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Nappy materials

PUL

PUL, or polyurethane laminateis a very popular material that is used as the waterproof element of most cloth nappies ie. the outer layer. PUL is an extremely useful fabric due to its great properties - it is breathable, stretchy, durable, quick to dry and most importantly water-resistant. 

PUL is made from laminating a thin film of polyester or cotton with another thin film of polyurethane. Polyester-based PUL fabrics are best for leak prevention as cotton-based PUL tends to wick moisture to the outside of the nappy causing leaks. The polyester side of PUL is bright and soft whilst the other is duller and a bit sticky to the touch, although harmless to babies' skins. 

PUL is easy to take care of by washing at 60°c or slightly cooler in order to preserve its waterproofing properties.

Fleece

Fleece is the most common material used to line nappies and is therefore the fabric closest to babies' bottoms. Fleece normally refers to a synthetic fabric made completely out of polyester. This material is not absorbent but is very good at wicking moisture away thus leaving babies dry and comfortable. It is also easy to shake solids off from and when washed is stain free and quick drying.

Another type of fleece is the natural fleece which is made from natural fibres like cotton, bamboo and hemp. Although this material is more absorbent, it is less efficient at wicking away moisture than synthetic blends.

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The following materials are most commonly used for absorbency layers in cloth nappies:

Microfibre

Microfibre is a synthetic material made out of polyester. The fibres of this materials are tiny and there are lots of them. This property makes microfibre very absorbent. Microfibre is light and can hold up to 8 times its weight in liquid. It is also quicker drying than other materials used in cloth nappy production.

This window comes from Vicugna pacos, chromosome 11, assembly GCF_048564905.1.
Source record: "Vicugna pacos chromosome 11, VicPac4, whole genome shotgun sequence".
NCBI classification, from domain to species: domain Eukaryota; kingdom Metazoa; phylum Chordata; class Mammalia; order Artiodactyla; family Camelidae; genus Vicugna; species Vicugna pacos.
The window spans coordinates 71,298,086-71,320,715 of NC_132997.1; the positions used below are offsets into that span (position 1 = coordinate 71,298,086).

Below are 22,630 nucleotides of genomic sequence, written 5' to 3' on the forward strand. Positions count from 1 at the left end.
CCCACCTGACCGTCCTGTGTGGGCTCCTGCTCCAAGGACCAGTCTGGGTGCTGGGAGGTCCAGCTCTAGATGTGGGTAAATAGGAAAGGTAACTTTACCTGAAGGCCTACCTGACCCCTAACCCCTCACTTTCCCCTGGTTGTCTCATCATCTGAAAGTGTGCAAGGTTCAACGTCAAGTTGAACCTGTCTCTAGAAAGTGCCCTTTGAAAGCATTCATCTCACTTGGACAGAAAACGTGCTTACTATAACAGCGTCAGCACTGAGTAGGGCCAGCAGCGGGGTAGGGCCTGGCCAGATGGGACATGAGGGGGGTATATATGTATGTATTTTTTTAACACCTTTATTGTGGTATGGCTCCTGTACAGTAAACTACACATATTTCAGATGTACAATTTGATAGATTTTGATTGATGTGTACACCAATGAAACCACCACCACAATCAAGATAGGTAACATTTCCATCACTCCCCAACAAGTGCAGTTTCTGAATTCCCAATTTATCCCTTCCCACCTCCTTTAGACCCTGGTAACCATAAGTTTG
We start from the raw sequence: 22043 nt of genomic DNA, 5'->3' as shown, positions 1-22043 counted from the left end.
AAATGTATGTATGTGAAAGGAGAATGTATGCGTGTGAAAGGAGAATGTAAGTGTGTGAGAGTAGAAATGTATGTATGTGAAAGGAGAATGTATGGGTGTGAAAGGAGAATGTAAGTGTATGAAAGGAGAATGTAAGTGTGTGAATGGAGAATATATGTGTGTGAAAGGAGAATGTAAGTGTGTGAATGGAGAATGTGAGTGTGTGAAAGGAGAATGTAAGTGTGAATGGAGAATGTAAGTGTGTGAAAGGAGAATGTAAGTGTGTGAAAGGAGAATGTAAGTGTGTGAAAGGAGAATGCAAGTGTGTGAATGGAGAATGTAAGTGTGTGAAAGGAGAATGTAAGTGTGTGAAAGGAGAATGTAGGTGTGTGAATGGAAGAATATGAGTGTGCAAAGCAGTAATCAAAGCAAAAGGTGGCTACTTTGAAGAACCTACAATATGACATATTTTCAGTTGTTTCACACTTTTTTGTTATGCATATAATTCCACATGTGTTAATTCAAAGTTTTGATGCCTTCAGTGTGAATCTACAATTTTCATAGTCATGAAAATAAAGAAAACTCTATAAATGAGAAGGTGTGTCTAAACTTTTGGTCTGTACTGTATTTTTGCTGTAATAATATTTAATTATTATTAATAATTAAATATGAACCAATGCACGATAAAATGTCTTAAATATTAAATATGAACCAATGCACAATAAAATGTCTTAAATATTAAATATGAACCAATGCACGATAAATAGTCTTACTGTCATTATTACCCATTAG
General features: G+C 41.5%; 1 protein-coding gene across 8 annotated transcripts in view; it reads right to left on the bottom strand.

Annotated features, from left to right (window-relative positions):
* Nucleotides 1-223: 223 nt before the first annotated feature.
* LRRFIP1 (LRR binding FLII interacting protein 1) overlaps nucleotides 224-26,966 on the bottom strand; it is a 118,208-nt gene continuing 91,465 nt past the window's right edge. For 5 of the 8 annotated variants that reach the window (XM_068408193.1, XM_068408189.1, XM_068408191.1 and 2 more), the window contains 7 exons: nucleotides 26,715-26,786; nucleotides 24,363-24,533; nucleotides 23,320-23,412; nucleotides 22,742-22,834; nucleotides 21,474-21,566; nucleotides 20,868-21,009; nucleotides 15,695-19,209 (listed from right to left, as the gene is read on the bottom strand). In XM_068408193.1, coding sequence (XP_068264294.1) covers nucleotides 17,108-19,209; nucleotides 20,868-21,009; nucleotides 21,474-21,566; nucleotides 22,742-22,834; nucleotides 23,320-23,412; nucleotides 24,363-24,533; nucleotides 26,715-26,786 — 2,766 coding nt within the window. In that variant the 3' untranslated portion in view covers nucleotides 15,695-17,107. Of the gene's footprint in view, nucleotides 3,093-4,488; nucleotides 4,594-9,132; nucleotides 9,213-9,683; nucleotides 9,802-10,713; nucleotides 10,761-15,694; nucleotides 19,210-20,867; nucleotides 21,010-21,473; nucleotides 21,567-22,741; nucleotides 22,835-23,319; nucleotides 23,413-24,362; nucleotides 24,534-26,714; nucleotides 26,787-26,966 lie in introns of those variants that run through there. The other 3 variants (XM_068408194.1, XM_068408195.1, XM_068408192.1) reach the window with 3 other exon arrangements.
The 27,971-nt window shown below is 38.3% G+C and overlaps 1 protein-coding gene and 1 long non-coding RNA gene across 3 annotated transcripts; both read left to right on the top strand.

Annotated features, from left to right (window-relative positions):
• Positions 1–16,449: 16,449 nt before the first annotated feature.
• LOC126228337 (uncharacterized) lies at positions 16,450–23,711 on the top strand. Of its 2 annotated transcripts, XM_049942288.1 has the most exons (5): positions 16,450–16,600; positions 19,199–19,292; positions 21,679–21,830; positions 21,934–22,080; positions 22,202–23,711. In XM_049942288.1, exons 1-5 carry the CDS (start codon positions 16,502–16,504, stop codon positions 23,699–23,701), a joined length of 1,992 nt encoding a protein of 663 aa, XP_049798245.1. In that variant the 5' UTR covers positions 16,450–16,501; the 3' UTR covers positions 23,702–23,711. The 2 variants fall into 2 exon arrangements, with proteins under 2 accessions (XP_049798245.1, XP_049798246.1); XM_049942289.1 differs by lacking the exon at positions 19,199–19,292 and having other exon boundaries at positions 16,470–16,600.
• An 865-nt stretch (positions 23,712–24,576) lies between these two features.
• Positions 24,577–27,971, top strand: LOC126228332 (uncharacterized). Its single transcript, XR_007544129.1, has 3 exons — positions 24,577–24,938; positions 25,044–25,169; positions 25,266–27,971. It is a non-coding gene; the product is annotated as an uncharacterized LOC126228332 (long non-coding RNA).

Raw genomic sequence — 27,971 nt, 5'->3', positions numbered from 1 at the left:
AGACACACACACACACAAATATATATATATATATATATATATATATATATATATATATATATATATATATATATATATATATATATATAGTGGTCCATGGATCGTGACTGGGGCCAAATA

Since microfibre holds liquid between its fibres, liquid can be forced back out similar to a sponge. This might cause leaks, better known as compression leaks. For smaller babies or light wetters, microfibre may be enough when used on its own however with older babies and heavy wetters, the material can become saturated and thus works best when used on top of cotton, bamboo or hemp.

Since microfibre is a man-made material, it is not biodegradable.

Cotton

Cotton is a natural fibre and thus absorbs liquid inside the cells rather than between the cells like microfibre. This makes the material highly absorbent but slower to dry. Cotton can hold up to 27 times its weight in liquid. It is very breathable and will keep babies' bottoms nice and cool.

Cotton is very durable and can be washed at high temperatures. It can also take heat from dryers.

Typically cotton plants are plagued by pests and the material normally contains chemicals unless it specifically indicates that it is organic.

Hemp

    Hemp is a very slim but very thirsty material, making it ideal for boosting absorbency. It is, however, slow-absorbing and is best used when topped or blended with other materials such as cotton or microfibre.

    Hemp has a similar structure to cotton but is stronger, more absorbent and more durable. Wearing, washing and drying makes the fibres less dense, thus increasing the spaces where liquid can be stored. It can take hemp up to 10 washes in order for it to reach maximum absorbency.

    Hemp plants require very little water and can be harvested just 4 months after being sown. The plant also suppresses weeds and therefore hardly needs any pesticides.

    Bamboo

    Bamboo is a relatively new material in cloth nappy production. It is completely natural. Similar to hemp, bamboo is a very slim and thirsty material. As it is slow-absorbing, it is best used when topped or blended with cotton or microfibre. Bamboo is the slowest absorbing out of the materials more commonly used in cloth nappies.

    Bamboo is a very soft material making it very attractive for use with babies' products. Similar to hemp, it grows quickly requiring no or very small amounts of pesticides. Bamboo fibres are naturally resistant to bacteria.

    Bamboo is slow to dry and dislikes hot temperatures.

    Still unsure of the differences?
    Simply get in touch for a Free ConsultationHandling the nappies with your own hands will definitely eliminate any doubts you might still have.